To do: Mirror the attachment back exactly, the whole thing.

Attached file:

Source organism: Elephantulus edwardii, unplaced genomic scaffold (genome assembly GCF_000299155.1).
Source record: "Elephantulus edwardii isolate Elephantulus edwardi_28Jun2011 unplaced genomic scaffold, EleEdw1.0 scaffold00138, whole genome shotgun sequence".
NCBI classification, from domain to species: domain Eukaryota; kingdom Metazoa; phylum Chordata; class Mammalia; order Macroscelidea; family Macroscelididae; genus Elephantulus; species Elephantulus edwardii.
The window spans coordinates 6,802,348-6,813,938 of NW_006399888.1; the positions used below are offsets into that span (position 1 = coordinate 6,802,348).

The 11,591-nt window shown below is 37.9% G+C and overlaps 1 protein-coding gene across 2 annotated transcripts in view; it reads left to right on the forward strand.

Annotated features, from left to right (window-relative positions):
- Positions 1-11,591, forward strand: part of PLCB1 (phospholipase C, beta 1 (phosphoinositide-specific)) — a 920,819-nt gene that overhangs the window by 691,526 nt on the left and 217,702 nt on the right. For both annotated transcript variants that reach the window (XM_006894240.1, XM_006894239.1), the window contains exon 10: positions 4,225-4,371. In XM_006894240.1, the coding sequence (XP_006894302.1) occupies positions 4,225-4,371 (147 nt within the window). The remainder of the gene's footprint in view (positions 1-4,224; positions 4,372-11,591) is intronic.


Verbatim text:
Source organism: Elephantulus edwardii, unplaced genomic scaffold (genome assembly GCF_000299155.1).
Source record: "Elephantulus edwardii isolate Elephantulus edwardi_28Jun2011 unplaced genomic scaffold, EleEdw1.0 scaffold00138, whole genome shotgun sequence".
NCBI classification, from domain to species: domain Eukaryota; kingdom Metazoa; phylum Chordata; class Mammalia; order Macroscelidea; family Macroscelididae; genus Elephantulus; species Elephantulus edwardii.
The window spans coordinates 6,802,348-6,813,938 of NW_006399888.1; the positions used below are offsets into that span (position 1 = coordinate 6,802,348).

The 11,591-nt window shown below is 37.9% G+C and overlaps 1 protein-coding gene across 2 annotated transcripts in view; it reads left to right on the forward strand.

Annotated features, from left to right (window-relative positions):
- Positions 1-11,591, forward strand: part of PLCB1 (phospholipase C, beta 1 (phosphoinositide-specific)) — a 920,819-nt gene that overhangs the window by 691,526 nt on the left and 217,702 nt on the right. For both annotated transcript variants that reach the window (XM_006894240.1, XM_006894239.1), the window contains exon 10: positions 4,225-4,371. In XM_006894240.1, the coding sequence (XP_006894302.1) occupies positions 4,225-4,371 (147 nt within the window). The remainder of the gene's footprint in view (positions 1-4,224; positions 4,372-11,591) is intronic.